In my last GMAT blog post, I mentioned that it’s possible—at least in theory—to apply to nearly any major MBA program with only a GRE score.  Very few top MBA programs (hello, BYU and Haas!) stubbornly refuse to accept GRE scores, and the creators of the GRE have generously produced a handy GRE to GMAT score converter to make the GRE more appealing to MBA admissions committees.

You could easily argue that MBA admissions committees aren’t 100% comfortable with the GRE yet, but it’s certainly possible to be admitted to most MBA programs without touching a GMAT book.  So if you’re completely convinced that you’ll do better on GRE than on the GMAT, then there’s no reason to hesitate.

Which brings us to the next question:  what are the differences between the two tests, and what are the chances that you’ll actually do better on the GRE than on the GMAT?  Although I think that most people will score similarly on the two tests, it’s conceivable that you could gain an advantage by taking the GRE, depending on whether the differences between the two tests work in your favor.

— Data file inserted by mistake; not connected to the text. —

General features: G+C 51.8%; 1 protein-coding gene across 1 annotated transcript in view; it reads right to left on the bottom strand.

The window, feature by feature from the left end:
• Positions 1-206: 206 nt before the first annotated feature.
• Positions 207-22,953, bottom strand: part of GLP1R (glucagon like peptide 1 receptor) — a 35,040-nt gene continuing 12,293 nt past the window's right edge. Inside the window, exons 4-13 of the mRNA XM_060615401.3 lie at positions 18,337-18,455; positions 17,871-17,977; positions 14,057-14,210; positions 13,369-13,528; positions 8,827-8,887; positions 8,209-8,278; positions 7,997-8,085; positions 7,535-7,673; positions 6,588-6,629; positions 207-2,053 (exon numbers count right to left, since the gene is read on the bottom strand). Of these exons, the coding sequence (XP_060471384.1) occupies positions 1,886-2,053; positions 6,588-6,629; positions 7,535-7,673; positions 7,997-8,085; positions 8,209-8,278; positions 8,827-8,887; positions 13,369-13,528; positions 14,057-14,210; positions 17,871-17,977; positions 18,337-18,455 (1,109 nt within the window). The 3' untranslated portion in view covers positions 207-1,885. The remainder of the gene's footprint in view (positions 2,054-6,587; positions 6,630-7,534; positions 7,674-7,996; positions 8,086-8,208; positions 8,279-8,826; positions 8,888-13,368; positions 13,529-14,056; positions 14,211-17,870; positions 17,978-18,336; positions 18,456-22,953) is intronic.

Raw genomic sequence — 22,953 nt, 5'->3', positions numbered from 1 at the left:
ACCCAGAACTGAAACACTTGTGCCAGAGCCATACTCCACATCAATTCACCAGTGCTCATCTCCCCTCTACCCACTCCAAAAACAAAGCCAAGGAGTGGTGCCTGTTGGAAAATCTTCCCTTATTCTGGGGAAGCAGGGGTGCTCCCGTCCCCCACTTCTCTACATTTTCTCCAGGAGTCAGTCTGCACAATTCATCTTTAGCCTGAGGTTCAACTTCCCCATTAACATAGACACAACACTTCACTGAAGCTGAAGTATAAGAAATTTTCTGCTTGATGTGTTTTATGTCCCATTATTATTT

The first major difference between the GRE and the GMAT is probably irrelevant to your odds of admission to business school, at least for now.  The GRE includes two 30-minute writing assessments, instead of the GMAT’s combo meal of one AWA and one 30-minute Integrated Reasoning exercise.  But as you hopefully know already, neither the AWA nor the Integrated Reasoning is likely to have a substantial impact on your odds of admission.  So at least for the next few years, that particular difference between the GRE and the GMAT doesn’t really matter.